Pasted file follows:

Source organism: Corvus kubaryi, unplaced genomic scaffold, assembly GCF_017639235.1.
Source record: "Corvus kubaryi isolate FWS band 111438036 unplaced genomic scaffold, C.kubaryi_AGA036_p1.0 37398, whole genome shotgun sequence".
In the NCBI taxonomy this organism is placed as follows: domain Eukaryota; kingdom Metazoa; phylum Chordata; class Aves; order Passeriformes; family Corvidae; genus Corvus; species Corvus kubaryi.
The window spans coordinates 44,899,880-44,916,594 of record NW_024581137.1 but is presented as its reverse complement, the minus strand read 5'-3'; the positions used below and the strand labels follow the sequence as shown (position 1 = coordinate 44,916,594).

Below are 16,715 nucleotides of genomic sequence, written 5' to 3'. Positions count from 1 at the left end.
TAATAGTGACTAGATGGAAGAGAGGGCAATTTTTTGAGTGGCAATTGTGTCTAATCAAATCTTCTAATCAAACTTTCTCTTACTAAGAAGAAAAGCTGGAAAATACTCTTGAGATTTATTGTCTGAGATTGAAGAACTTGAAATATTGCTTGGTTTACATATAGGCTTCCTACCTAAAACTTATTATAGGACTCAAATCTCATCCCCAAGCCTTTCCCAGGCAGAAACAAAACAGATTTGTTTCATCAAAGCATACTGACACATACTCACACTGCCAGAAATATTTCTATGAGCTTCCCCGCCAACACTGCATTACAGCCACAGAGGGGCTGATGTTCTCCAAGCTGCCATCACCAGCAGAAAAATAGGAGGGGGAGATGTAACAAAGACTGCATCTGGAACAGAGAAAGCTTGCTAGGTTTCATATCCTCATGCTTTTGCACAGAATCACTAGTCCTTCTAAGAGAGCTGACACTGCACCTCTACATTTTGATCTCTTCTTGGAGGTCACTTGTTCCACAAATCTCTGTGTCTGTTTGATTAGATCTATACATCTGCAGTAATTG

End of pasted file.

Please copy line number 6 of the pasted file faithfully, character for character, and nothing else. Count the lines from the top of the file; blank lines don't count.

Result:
TAATAGTGACTAGATGGAAGAGAGGGCAATTTTTTGAGTGGCAATTGTGTCTAATCAAATCTTCTAATCAAACTTTCTCTTACTAAGAAGAAAAGCTGGAAAATACTCTTGAGATTTATTGTCTGAGATTGAAGAACTTGAAATATTGCTTGGTTTACATATAGGCTTCCTACCTAAAACTTATTATAGGACTCAAATCTCATCCCCAAGCCTTTCCCAGGCAGAAACAAAACAGATTTGTTTCATCAAAGCATACTGACACATACTCACACTGCCAGAAATATTTCTATGAGCTTCCCCGCCAACACTGCATTACAGCCACAGAGGGGCTGATGTTCTCCAAGCTGCCATCACCAGCAGAAAAATAGGAGGGGGAGATGTAACAAAGACTGCATCTGGAACAGAGAAAGCTTGCTAGGTTTCATATCCTCATGCTTTTGCACAGAATCACTAGTCCTTCTAAGAGAGCTGACACTGCACCTCTACATTTTGATCTCTTCTTGGAGGTCACTTGTTCCACAAATCTCTGTGTCTGTTTGATTAGATCTATACATCTGCAGTAATTG